April showers bring DUoS for every half hour

Almost two years ago, Ofgem approved DCP268 DUoS Charging Using HH Settlement Data, which will move existing non-Half Hourly (NHH) settled demand customers onto time-based Half Hourly (HH) Distribution Use of System (DUoS) unit rate charges. With the modification to be implemented in the DCUSA on 1 April, we revisit the changes and consider the impacts on the market.

Currently, DUoS charges under the Common Distribution Charging Methodology differ between HH settled and NHH settled customers. While HH customers face three-rate Red/Amber/Green p/kWh unit rate charges based on half-hourly consumption within each time band throughout the day, NHH customers receive a single p/kWh unit rate DUoS charge (or a two-rate tariff where the meter is capable of recording peak and non-peak volumes). Distribution-connected intermittent generation is currently credited with DUoS on a single-rate unit basis, while non-intermittent generation receives credits on a Red/Amber/Green basis.

From 1 April, all NHH customers will be moved onto Red/Amber/Green (RAG) tariffs, with consumption data for each half hour being estimated using aggregated profiled data. NHH unmetered customers will move to comparable Black/Yellow/Green (BYG) unit rate charges. The use of profiled data means that customer charges will not reflect actual consumption in each time band, and customers will not be able to reduce their exposure to charges by changing their consumption patterns. However, the change will lay the foundations for time-of-use tariffs, as when all customers move to being HH settled the intention is that they will be exposed to time band charges using actual HH consumption.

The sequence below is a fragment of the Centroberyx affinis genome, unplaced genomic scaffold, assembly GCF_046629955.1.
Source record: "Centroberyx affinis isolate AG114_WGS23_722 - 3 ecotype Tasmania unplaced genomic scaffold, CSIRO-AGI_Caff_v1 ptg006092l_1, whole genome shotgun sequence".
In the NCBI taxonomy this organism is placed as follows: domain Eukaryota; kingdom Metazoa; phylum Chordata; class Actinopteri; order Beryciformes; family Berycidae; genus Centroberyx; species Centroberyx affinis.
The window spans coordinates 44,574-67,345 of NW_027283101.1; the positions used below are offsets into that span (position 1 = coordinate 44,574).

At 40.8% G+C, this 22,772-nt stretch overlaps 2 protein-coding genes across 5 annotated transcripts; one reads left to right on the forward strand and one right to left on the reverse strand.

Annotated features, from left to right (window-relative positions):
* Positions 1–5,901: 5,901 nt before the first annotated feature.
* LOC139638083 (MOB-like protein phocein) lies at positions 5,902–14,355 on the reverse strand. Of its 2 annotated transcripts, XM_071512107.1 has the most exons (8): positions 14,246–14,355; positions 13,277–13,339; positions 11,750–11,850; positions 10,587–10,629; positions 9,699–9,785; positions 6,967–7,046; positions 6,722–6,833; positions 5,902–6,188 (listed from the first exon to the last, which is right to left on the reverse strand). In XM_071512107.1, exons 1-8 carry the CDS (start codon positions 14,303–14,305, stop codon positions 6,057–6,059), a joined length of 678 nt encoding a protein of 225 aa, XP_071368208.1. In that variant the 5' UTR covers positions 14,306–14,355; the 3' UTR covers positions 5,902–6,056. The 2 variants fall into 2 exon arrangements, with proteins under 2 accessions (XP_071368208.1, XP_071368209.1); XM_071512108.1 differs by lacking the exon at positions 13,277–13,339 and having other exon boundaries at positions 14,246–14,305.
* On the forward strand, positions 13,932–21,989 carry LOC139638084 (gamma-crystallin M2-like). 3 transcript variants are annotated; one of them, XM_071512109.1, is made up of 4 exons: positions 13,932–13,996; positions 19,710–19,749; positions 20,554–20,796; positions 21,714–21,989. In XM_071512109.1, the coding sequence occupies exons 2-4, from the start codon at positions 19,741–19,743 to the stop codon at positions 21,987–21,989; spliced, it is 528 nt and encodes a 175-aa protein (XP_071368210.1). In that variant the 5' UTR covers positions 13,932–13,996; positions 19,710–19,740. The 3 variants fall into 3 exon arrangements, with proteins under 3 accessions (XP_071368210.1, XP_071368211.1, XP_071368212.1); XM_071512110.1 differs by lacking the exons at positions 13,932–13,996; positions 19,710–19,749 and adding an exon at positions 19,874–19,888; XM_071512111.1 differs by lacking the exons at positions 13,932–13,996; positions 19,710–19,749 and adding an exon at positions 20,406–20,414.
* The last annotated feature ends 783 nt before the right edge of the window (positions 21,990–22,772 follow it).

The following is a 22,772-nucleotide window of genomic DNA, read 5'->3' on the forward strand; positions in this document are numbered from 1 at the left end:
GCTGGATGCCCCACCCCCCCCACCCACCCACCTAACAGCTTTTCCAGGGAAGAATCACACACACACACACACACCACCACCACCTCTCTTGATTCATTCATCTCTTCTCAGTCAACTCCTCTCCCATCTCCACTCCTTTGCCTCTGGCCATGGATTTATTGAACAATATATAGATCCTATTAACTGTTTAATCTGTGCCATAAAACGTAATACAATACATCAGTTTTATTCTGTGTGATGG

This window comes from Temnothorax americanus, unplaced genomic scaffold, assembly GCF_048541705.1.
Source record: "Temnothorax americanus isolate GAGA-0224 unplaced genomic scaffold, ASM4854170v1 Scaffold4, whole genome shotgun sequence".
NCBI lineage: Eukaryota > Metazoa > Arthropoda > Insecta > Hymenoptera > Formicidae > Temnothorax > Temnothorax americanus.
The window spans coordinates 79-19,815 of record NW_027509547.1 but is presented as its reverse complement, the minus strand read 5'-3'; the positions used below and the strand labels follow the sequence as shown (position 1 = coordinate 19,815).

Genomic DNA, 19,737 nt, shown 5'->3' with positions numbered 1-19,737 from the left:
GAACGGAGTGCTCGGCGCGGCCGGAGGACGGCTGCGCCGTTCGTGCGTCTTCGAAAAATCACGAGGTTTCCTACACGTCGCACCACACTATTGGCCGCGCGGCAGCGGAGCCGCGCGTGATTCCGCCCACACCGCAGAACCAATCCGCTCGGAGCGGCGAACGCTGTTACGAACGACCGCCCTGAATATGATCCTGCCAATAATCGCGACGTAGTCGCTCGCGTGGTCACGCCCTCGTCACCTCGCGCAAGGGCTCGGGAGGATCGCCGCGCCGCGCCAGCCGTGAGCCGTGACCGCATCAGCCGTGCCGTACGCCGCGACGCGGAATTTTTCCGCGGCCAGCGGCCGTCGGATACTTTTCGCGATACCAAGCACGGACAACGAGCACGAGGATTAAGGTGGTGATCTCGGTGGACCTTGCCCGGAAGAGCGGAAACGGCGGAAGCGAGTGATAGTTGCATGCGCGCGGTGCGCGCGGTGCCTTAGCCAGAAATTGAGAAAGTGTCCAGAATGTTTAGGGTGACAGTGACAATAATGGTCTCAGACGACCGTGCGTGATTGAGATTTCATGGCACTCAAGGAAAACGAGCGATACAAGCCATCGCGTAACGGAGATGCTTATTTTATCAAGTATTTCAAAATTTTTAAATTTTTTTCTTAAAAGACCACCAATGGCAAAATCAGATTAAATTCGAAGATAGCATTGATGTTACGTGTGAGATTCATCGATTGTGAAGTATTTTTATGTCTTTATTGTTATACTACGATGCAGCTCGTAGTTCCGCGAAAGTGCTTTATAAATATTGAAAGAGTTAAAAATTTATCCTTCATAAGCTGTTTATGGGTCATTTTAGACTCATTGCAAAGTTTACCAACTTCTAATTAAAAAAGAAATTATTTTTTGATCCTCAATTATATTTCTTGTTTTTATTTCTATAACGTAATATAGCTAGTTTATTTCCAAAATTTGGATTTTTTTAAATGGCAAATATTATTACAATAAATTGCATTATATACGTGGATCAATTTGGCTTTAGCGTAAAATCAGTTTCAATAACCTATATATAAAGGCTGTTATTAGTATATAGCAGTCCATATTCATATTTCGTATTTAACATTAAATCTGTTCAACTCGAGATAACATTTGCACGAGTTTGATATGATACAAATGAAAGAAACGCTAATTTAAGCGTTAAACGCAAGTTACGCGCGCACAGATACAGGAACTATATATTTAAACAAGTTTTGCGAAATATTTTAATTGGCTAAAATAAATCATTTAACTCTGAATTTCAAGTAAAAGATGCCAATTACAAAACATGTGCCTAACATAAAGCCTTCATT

Following the implementation of DCP268, intermittent and non-intermittent generation will both face the same RAG charges, meaning that non-intermittent generation will be able to be rewarded for generating at peak when they can offset demand. This should address issues with distribution-connected intermittent generation being overrewarded for generating during off peak periods and underrewarded for generating at peak. The DCP268 change report suggests that the change will increase generation credits in all regions, potentially up to a maximum of 18.42% depending on region and alignment of generation to demand peaks. Demand customers may also see an increase of up to 2.6% in charges as a result of the NHH profiling and the intermittent generation changes.

The overall effect of the changes is that the existing 33 DUoS tariff bands will reduce to 16. In approving the change Ofgem said that this should allow greater flexibility for suppliers to offer time of use tariffs in the future. Distribution network operators (DNOs) and suppliers will need to have amended their billing systems in order to cater for the new tariffs and the use of RAG and BYG for existing NHH customers instead of the settlement time pattern regimes. There will be no impact on settlement volumes.

While the immediate impact of the changes for demand customers may not be ground breaking, the move towards time-based DUoS for all customers is seen as a stepping stone to a future where all customers will face charges based on their actual half hourly usage. For intermittent generation connected at the distribution level, the changes may boost revenues as DUoS credits increase, with more reward for generating during peak demand. While there may be further changes to the DUoS tariff arrangements made under the Network and Forward Looking Charges Significant Code Review that could supersede DCP268, these reforms are still a way off, and the changes coming into effect from April should provide a solid platform to build more cost-reflective DUoS charging arrangements in the future.